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Re: Another LSAT "Cheating" Story

Postby PepperJack » Tue Dec 10, 2013 9:23 pm

Jeffort wrote:
PepperJack wrote:This seems made up. What legal authority would LSAC have to confiscate your phone, and why would they want the potential negligence risk? Say a low level employee sends pornographic pics to contacts, or reads e-mail. It all seems made up. I doubt they're entrusting 10/hour part time employees to confiscate personal items. How'd a board of top law school students not pick up on this?


Maybe there are legal aspects of the situation that this board of mostly 0Ls isn't yet familiar with and that's why nobody is rushing to assumptions about what the actual law about confiscating a test takers phone is. Laws vary by state by state and we don't even know where this happened, plus there may be federal laws that apply as well. I wouldn't be making any general assumptions about proctors not having authority to confiscate a phone when actual cheating is suspected without doing some very specific research. I'm aware that you can get charged and prosecuted in criminal court if you are caught cheating or trying to cheat on the LSAT, that has been demonstrated a few times already. The facts of this case are somewhat different with additional crimes beyond just the cheating, but the guys that didn't do the actual theft of the test still got prosecuted and convicted for cheating, ending up with felony convictions:

http://articles.latimes.com/2000/jan/27/local/me-58227

Aren't they accessories to a theft? Even the most incompetent cop isn't getting relegated to who hid phones in the bushes. They'd likely first worry about children who snuck an extra cookie from the cookie jar, and only after cleaning up the suburban kitchens start checking the bushes.

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midwest17
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Re: Another LSAT "Cheating" Story

Postby midwest17 » Tue Dec 10, 2013 9:27 pm

PepperJack wrote:This seems made up. What legal authority would LSAC have to confiscate your phone, and why would they want the potential negligence risk? Say a low level employee sends pornographic pics to contacts, or reads e-mail. It all seems made up. I doubt they're entrusting 10/hour part time employees to confiscate personal items. How'd a board of top law school students not pick up on this?


LSAC wrote:Prohibited items. Candidates are not permitted to bring into the test center the following items: weapons or firearms, ear plugs, books, backpacks, handbags, papers of any kind, calculators, rulers, timers, listening devices, cellular phones, recording or photographic devices, pagers, beepers, headsets, and/or other electronic devices. Hats or hoods may not be worn (except items of religious apparel). Bringing prohibited items into the test room may result in the confiscation of such items by the test supervisor, a warning, dismissal from the test center, and/or cancellation of a test score by LSAC. Prohibited items may not be used during the break. LSAC and LSAT testing staff are not responsible for test takers' belongings.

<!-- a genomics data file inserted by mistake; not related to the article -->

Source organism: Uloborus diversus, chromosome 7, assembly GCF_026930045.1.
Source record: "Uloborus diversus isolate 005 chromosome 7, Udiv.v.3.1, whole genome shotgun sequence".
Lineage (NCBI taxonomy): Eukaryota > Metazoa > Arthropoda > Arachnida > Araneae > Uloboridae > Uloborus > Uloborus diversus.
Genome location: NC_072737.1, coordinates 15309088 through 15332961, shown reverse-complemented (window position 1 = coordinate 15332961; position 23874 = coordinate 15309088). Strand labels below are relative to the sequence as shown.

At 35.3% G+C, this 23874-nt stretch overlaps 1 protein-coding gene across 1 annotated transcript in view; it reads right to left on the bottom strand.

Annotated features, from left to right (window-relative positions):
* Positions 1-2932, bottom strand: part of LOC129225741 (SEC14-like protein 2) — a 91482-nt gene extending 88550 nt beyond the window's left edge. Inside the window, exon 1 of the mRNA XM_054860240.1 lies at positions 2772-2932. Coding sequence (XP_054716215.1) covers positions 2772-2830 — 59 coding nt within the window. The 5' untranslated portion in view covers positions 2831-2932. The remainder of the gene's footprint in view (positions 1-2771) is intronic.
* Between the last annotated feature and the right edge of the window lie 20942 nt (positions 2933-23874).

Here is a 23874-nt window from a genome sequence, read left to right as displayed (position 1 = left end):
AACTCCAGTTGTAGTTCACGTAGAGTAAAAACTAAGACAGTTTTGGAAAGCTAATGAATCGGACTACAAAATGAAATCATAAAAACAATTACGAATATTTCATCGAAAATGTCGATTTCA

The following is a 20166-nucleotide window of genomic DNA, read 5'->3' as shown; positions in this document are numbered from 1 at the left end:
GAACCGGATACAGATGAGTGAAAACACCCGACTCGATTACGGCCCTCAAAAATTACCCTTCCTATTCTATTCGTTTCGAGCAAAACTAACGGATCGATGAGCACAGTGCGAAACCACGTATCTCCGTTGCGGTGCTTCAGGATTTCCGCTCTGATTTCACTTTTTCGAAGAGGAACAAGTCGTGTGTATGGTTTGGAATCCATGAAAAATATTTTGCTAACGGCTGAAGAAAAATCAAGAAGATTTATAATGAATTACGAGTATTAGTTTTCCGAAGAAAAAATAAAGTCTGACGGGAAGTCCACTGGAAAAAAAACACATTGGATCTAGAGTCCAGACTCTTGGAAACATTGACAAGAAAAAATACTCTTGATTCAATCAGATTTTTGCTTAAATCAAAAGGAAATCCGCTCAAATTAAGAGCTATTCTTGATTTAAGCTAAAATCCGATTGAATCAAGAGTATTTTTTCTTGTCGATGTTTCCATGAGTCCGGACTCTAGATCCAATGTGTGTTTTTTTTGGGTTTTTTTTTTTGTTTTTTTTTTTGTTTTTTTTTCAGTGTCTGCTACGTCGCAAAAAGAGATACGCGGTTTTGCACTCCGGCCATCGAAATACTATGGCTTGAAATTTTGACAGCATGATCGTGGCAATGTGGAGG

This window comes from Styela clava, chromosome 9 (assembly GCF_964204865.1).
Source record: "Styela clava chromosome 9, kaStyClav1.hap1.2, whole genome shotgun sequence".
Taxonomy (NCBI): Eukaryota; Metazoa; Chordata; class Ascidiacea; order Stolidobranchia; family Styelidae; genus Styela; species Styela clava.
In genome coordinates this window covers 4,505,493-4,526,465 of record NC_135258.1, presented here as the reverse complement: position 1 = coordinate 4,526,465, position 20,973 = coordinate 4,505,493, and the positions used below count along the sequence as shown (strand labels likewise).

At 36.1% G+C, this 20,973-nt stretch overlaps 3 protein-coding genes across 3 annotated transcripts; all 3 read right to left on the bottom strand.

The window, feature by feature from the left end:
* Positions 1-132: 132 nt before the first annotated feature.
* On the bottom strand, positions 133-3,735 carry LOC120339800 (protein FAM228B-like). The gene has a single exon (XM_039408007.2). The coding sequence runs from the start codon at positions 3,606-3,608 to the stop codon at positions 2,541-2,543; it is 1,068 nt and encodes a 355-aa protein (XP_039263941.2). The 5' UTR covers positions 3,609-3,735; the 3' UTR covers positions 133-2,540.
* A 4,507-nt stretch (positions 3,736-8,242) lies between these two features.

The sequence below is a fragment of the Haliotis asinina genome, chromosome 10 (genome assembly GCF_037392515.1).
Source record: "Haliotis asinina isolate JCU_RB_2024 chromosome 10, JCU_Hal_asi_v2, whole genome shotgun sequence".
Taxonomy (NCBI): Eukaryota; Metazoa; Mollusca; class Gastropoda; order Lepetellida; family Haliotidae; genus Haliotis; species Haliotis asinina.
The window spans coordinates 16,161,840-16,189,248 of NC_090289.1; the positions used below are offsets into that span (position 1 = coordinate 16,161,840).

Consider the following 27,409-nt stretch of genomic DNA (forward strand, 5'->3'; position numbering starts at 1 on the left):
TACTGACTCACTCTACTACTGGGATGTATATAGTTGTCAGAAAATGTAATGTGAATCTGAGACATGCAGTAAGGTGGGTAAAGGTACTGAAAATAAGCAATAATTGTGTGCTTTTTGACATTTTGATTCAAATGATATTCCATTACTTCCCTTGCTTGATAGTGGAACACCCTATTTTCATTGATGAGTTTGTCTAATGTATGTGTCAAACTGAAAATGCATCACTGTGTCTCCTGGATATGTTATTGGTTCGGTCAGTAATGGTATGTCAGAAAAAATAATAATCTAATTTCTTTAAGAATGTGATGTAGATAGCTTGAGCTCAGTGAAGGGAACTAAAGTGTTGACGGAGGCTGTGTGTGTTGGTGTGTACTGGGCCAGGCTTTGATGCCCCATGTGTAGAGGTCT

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Jeffort
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Re: Another LSAT "Cheating" Story

Postby Jeffort » Tue Dec 10, 2013 9:33 pm

Yeah, there are other crimes involved with that case that make it different, but the investigation and prosecution of them was driven by motivation to bust a ring of cheaters. Again, I wouldn't go making any assumptions about the law and/or about how it actually does get enforced in practice without doing some good legal research. You'll learn about the perils of making assumptions about the law once you are in LS. There are legal issues to OPs situation that are beyond the expertise of a board of mostly 0Ls. Specifically about the confiscation of the phone and right to search it or not, ability to use evidence found on phone against OP, etc. I don't know what laws apply to that and wouldn't presume to know from just basic general legal knowledge of crim pro and basic civil rights.

If the story is true, issues like this are why he could benefit from a lawyer in case he is the suspect of a cheating investigation. Plus, once an investigation begins into someone, it can take on new directions and forms if evidence of prosecutable crimes/offenses other than what was initially suspected turns up as a result of the investigation. When the police started investigating that stolen test in 2000, they didn't know about or suspect the other people involved and other crimes until they investigated to connect the plot to the guys and found evidence of more things to charge the guys with. It started as a cheating investigation cuz one person ran off with a test and lead to investigation of 4 suspects due to what they dug up. Being the subject of an investigation is not fun and when in that situation, it's a really good idea to have a lawyer protect your rights. If OPs story is bogus, who cares, but don't get reckless with legal conclusions.

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PepperJack
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Re: Another LSAT "Cheating" Story

Postby PepperJack » Tue Dec 10, 2013 11:56 pm

midwest17 wrote: